Omer Aymali / History / World Bulletin
The history of the Crimean Tatars, whom are a Turkish-Muslim community in the Crimean peninsula, goes back as far as the sixth century. The Crimean khanate was set up after the disbandment of the Golden Horde at the beginning of the fifteenth century, and came under Ottoman protection in 1475.
Ottoman rule in the region lasted around 300 years and ended with the Ottoman-Russian war in years 1769-1774. At the end of this war, a peace treaty was signed that ended the Ottoman Empire’s protection over the Crimean khanate. After this, Crimea became independent, but in reality, as much as the khanate was claiming its independence, Crimea was pushed into an bloody internal conflict as the Russians pushed to abolish the puppet khanate.
Shortly afterwards, the Russian army went into Crimea they imposed their policies there, and thus, Crimea fell to Russian occupation in 1783, when the tsaritsa, Catherine II, announced in a manifesto that the Crimea khanate had come to an end and that its land had been invaded by Russia.
The tsaritsa stated in the manifesto that the Crimean Tatars would receive equal rights like everybody else, and that their persons, properties, estates, mosques and religious beliefs would be protected in addition to being allowed to benefit from all the rights and privileges present within the Russian Empire.
The decision to annex Crimea didn’t cause any serious uproar between the Crimean Tatars and the Russians. The reason for this was that the country was left in great crisis after long wars and internal conflicts. Additionally, Russia began pulling the upper-class Crimean Tatars to their side. As for the Ottoman Empire, they couldn’t stop the Russian annexation and was left with no other choice but to accept it.
Within a short while, the Russian administrative system started being implemented in Crimea. In 1784, the "Tavrida Oblast" was established on lands around Crimea and Taman. The new oblast (province) was made up of seven townships: Simferopol, Yevpatoriya, Perekop, Levkopol, Melitopol, Fanagoriya and Dnyeprovsk. Crimea’s new borders included Crimean Tatars and other ethnicities, as well as lands that had religious and economic relations.
By placing the Crimean Tatars in such a wide and complex administrative system, it was hoped that they would move away from their Islamic identity. Since the start of the nineteenth century, Crimean Tatars were kept away from local administrative positions.
One of the first objectives of the Russians was to change the population's balance and in turn try to erase the Tatars' Islamic culture in order to ‘Russianize’ the region. The first effort towards this was the changing of place names. For example, the province was given the new name “Tavrida”, which was attributed to an ancient Tavr community that lived in the time of Herodotus. Kezlev (which meant 'beuatiful house') was changed to “Yevpatoriya’’ (being related to Mithridates Eupator), and Kefe was changed to “Feodosiya” meaning Theodosia city. In the sisteenth century, Akmescit, which was established by the Crimean Tatars, was givien the Greek name “Simferopol”. A new fortified harbour city that was built by Russians on top of an old Tatar village called Akyar was given the old Greek name Sevastopol, meaning magnificent city.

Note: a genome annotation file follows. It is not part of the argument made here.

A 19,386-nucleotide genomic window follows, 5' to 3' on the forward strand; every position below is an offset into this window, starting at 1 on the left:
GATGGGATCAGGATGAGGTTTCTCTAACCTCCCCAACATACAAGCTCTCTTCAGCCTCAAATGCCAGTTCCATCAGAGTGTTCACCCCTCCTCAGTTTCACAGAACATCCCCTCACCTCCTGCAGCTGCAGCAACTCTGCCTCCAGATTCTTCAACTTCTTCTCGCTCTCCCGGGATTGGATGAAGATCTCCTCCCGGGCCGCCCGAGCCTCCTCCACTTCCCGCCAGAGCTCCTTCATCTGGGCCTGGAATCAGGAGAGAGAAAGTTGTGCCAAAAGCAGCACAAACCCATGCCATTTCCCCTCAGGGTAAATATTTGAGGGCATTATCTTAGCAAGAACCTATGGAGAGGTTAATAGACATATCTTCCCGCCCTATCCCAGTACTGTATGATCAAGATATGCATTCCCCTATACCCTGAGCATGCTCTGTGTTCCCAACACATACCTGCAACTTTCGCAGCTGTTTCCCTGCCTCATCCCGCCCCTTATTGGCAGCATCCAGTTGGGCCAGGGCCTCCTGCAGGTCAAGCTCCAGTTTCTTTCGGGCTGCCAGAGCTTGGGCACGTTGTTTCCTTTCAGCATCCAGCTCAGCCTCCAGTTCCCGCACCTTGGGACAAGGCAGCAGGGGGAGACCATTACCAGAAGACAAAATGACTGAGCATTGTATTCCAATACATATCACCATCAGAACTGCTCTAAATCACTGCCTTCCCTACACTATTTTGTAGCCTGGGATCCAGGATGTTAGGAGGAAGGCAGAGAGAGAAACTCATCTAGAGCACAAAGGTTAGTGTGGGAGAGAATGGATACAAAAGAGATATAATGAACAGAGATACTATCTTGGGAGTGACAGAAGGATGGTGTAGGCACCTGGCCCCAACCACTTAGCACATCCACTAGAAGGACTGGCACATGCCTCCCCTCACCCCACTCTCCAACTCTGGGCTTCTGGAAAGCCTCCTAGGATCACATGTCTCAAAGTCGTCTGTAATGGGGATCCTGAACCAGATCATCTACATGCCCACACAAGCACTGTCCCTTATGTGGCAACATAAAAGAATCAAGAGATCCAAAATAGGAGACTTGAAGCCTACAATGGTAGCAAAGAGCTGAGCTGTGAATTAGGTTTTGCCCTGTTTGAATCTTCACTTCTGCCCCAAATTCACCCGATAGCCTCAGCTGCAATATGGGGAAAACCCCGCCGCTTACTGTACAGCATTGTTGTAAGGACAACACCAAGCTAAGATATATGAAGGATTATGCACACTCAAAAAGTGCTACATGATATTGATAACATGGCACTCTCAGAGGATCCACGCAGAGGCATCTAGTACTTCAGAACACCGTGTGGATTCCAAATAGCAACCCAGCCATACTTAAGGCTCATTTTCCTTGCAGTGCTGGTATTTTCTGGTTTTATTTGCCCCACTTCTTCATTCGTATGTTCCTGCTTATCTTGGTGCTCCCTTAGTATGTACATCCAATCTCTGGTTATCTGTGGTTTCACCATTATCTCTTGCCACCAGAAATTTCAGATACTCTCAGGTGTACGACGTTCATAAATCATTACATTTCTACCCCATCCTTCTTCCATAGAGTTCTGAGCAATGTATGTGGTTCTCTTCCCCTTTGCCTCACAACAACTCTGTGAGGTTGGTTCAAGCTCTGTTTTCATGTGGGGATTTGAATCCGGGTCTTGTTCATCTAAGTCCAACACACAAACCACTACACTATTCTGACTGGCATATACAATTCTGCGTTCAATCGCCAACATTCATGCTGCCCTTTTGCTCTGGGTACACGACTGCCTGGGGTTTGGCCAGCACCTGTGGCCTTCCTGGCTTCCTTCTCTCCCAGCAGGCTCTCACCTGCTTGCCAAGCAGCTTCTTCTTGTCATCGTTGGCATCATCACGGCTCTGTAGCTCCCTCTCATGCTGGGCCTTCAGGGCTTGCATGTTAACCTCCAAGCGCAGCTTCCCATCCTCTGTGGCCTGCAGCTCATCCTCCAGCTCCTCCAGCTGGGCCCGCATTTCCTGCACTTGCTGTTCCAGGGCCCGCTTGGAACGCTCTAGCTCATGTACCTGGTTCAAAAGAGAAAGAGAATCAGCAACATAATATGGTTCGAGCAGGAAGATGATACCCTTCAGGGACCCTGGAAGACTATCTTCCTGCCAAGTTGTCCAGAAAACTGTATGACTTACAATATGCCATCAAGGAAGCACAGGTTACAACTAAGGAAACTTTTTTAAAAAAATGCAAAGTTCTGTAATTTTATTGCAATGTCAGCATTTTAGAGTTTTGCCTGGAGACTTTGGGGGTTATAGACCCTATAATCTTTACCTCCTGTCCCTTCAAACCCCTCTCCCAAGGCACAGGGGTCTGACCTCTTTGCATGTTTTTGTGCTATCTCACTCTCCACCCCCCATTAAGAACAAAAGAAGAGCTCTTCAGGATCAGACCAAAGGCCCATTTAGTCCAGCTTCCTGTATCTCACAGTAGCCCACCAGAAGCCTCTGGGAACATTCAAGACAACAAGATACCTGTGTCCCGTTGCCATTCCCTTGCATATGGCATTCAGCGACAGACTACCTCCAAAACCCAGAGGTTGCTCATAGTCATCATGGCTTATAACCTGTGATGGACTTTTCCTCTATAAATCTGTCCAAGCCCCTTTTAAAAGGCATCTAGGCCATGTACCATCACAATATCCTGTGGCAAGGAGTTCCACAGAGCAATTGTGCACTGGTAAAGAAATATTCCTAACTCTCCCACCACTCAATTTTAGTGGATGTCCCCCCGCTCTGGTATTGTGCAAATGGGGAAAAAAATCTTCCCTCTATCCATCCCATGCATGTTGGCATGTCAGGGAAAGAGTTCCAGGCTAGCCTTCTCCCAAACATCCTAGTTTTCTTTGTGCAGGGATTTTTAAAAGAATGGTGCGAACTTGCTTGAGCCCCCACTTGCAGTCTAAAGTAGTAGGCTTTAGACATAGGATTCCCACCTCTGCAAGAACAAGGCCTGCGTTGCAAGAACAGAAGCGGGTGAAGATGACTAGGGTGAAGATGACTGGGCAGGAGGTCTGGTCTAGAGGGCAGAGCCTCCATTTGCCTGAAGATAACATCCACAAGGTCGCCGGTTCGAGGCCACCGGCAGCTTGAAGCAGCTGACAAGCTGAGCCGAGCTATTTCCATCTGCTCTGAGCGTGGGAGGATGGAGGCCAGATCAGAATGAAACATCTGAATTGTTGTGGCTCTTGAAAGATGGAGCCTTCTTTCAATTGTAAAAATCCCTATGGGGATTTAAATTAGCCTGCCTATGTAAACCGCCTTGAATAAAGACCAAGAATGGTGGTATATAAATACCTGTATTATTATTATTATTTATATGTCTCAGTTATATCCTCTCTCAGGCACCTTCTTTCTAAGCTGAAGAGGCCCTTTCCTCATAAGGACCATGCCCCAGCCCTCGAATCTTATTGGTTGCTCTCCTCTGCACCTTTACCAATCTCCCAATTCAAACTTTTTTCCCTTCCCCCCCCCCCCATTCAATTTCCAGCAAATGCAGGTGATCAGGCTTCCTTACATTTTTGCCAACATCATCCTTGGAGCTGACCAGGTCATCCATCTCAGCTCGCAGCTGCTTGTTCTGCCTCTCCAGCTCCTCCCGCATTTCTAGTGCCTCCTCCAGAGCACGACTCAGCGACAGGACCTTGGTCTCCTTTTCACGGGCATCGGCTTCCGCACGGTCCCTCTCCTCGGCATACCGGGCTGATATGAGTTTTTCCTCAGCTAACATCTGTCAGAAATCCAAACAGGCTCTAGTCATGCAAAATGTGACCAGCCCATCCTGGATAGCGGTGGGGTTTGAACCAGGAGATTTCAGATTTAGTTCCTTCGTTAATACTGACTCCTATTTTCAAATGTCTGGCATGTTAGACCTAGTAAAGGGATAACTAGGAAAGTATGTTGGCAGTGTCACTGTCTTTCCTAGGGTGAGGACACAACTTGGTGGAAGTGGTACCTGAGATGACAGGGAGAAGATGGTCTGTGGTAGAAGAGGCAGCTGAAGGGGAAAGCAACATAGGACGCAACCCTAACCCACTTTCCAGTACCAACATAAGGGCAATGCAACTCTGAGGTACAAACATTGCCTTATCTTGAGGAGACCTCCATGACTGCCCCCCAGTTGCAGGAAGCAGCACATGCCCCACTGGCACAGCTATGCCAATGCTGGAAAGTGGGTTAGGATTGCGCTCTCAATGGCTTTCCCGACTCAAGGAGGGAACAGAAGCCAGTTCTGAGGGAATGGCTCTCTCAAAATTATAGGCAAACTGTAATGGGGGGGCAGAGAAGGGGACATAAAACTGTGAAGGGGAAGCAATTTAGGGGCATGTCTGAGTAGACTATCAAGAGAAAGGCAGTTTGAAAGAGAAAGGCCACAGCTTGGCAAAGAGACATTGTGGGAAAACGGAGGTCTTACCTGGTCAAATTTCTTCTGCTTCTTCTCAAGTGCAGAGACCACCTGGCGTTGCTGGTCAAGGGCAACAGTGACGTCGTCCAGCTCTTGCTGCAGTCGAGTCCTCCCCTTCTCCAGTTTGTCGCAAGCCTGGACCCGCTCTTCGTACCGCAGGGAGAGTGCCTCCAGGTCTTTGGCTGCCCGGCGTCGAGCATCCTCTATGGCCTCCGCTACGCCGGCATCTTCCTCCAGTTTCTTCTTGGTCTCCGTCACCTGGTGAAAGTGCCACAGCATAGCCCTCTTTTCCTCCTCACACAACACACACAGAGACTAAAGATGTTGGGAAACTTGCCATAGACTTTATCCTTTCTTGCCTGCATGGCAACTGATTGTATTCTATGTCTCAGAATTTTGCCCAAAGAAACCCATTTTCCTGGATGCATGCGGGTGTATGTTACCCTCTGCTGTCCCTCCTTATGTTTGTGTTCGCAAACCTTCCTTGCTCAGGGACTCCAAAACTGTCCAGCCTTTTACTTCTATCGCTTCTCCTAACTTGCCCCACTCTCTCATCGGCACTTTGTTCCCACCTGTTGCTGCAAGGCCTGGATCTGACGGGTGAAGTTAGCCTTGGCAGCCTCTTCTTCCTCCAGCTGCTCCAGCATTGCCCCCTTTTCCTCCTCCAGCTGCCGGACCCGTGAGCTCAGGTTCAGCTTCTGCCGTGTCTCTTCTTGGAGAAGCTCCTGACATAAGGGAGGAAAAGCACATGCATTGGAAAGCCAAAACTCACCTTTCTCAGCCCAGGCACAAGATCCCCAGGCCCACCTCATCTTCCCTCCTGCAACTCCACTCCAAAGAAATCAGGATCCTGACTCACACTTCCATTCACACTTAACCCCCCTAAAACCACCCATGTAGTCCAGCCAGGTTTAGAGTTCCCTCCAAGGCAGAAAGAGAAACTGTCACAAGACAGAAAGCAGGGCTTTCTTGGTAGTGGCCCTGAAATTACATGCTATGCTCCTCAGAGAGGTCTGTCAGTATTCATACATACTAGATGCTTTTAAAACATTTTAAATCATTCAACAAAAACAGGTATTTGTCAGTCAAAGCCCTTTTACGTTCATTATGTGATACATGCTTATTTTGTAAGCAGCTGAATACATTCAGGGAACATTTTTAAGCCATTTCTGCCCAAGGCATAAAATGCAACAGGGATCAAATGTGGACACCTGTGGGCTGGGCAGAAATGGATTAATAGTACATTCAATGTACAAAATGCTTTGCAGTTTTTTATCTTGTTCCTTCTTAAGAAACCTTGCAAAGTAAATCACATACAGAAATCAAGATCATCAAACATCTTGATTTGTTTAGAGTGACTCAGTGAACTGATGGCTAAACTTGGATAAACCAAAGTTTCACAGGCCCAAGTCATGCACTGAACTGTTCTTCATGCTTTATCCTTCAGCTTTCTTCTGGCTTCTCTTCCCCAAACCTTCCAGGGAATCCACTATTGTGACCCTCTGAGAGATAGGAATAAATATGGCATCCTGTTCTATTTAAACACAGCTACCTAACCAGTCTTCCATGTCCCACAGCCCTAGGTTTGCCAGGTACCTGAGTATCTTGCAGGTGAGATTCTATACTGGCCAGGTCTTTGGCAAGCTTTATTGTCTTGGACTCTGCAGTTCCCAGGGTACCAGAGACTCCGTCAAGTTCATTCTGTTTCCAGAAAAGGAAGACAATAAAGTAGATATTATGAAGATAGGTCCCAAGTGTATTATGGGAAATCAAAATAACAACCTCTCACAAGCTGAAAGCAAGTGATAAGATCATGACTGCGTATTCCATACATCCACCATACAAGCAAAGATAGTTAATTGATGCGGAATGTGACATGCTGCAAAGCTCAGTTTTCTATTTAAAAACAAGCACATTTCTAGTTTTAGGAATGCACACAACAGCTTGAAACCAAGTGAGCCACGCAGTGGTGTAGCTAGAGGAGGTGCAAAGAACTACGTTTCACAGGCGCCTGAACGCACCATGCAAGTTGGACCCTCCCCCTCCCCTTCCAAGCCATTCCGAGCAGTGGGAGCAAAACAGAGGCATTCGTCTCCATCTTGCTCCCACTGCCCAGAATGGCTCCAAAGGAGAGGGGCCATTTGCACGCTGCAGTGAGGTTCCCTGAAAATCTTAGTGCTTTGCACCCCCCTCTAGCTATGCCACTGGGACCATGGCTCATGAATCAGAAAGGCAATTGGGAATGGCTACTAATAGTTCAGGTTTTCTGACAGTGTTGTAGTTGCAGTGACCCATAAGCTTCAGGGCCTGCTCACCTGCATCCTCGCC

With Russia being represented in the coat of arms of Tavrida, the symbols of the double headed eagle and the orthodox cross were used to show their transition from the Hellenism to Christianity. Crimean cities and townships later on arranged their crests in such a way as to signify their background as “Greek and Christian”, even though this completely ignored the history of the Turkish Muslims residing there.
By closing down madrassas, Crimean Tatar intellectuals were silenced. Crimea’s material artworks from its past history and culture were destroyed and its libraries were burnt down. In order to protect their own culture, hundreds and thousands of Crimean Tatar Muslims abandoned their homeland and fled to Turkey and Dobra due to the tsar's coercive politics and oppression. After this, the first mass migration people continued to until the end of the nineteenth century.
One of the major blows that the Crimean Tatars experienced within their cultural history was in 1929. The Bolsheviks seized all the surviving books that were written in the past century with the excuse that they were aiding them in their transition from the Arabic to the Latin alphabet.
After World War II, Soviet Union president Josef Stalin decided to exile the Crimean Tatars after accusing them of working with the Germans during the war. The order was sent to deport the Crimean Tatars on the night of May 18, 1944. The Soviet Union's 'Red Army' soldiers ordered the Crimean Tatars to leave their homes after forcefully entering at night. Within two hours, before even being given the chance to take any belongings with them from their homes, they were rounded up in village, town and city squares. Those who did not want to abandon their homes were taken away by force and those who resisted were killed.